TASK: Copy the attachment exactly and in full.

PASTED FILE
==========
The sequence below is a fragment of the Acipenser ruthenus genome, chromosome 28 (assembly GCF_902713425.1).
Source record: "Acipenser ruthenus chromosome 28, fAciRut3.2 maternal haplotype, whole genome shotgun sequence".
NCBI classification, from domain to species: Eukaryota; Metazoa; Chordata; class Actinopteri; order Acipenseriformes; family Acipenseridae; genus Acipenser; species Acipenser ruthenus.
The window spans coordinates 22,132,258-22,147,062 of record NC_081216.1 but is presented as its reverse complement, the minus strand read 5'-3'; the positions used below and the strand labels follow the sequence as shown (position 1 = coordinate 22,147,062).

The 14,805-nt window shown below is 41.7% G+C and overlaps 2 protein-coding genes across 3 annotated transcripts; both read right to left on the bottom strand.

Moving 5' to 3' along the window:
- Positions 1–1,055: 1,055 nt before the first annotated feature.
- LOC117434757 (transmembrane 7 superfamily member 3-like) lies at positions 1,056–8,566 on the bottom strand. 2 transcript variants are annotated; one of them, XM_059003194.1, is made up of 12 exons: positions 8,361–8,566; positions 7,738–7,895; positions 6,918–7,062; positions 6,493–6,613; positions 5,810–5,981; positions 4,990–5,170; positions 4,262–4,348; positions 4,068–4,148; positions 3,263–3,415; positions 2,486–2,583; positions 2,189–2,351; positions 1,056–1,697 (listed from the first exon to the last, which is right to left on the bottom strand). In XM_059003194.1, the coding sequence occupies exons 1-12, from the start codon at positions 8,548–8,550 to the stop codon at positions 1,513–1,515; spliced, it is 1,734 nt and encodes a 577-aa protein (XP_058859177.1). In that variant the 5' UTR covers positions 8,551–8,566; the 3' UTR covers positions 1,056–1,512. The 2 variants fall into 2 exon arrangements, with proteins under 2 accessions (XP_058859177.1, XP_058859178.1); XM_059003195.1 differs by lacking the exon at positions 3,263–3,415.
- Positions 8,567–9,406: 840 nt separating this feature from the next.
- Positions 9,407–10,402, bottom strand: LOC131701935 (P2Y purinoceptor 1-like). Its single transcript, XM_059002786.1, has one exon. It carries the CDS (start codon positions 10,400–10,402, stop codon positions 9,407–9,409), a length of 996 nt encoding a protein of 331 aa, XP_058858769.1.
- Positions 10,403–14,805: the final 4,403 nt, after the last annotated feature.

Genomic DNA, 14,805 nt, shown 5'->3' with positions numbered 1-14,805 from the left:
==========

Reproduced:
The sequence below is a fragment of the Acipenser ruthenus genome, chromosome 28 (assembly GCF_902713425.1).
Source record: "Acipenser ruthenus chromosome 28, fAciRut3.2 maternal haplotype, whole genome shotgun sequence".
NCBI classification, from domain to species: Eukaryota; Metazoa; Chordata; class Actinopteri; order Acipenseriformes; family Acipenseridae; genus Acipenser; species Acipenser ruthenus.
The window spans coordinates 22,132,258-22,147,062 of record NC_081216.1 but is presented as its reverse complement, the minus strand read 5'-3'; the positions used below and the strand labels follow the sequence as shown (position 1 = coordinate 22,147,062).

The 14,805-nt window shown below is 41.7% G+C and overlaps 2 protein-coding genes across 3 annotated transcripts; both read right to left on the bottom strand.

Moving 5' to 3' along the window:
- Positions 1–1,055: 1,055 nt before the first annotated feature.
- LOC117434757 (transmembrane 7 superfamily member 3-like) lies at positions 1,056–8,566 on the bottom strand. 2 transcript variants are annotated; one of them, XM_059003194.1, is made up of 12 exons: positions 8,361–8,566; positions 7,738–7,895; positions 6,918–7,062; positions 6,493–6,613; positions 5,810–5,981; positions 4,990–5,170; positions 4,262–4,348; positions 4,068–4,148; positions 3,263–3,415; positions 2,486–2,583; positions 2,189–2,351; positions 1,056–1,697 (listed from the first exon to the last, which is right to left on the bottom strand). In XM_059003194.1, the coding sequence occupies exons 1-12, from the start codon at positions 8,548–8,550 to the stop codon at positions 1,513–1,515; spliced, it is 1,734 nt and encodes a 577-aa protein (XP_058859177.1). In that variant the 5' UTR covers positions 8,551–8,566; the 3' UTR covers positions 1,056–1,512. The 2 variants fall into 2 exon arrangements, with proteins under 2 accessions (XP_058859177.1, XP_058859178.1); XM_059003195.1 differs by lacking the exon at positions 3,263–3,415.
- Positions 8,567–9,406: 840 nt separating this feature from the next.
- Positions 9,407–10,402, bottom strand: LOC131701935 (P2Y purinoceptor 1-like). Its single transcript, XM_059002786.1, has one exon. It carries the CDS (start codon positions 10,400–10,402, stop codon positions 9,407–9,409), a length of 996 nt encoding a protein of 331 aa, XP_058858769.1.
- Positions 10,403–14,805: the final 4,403 nt, after the last annotated feature.

Genomic DNA, 14,805 nt, shown 5'->3' with positions numbered 1-14,805 from the left: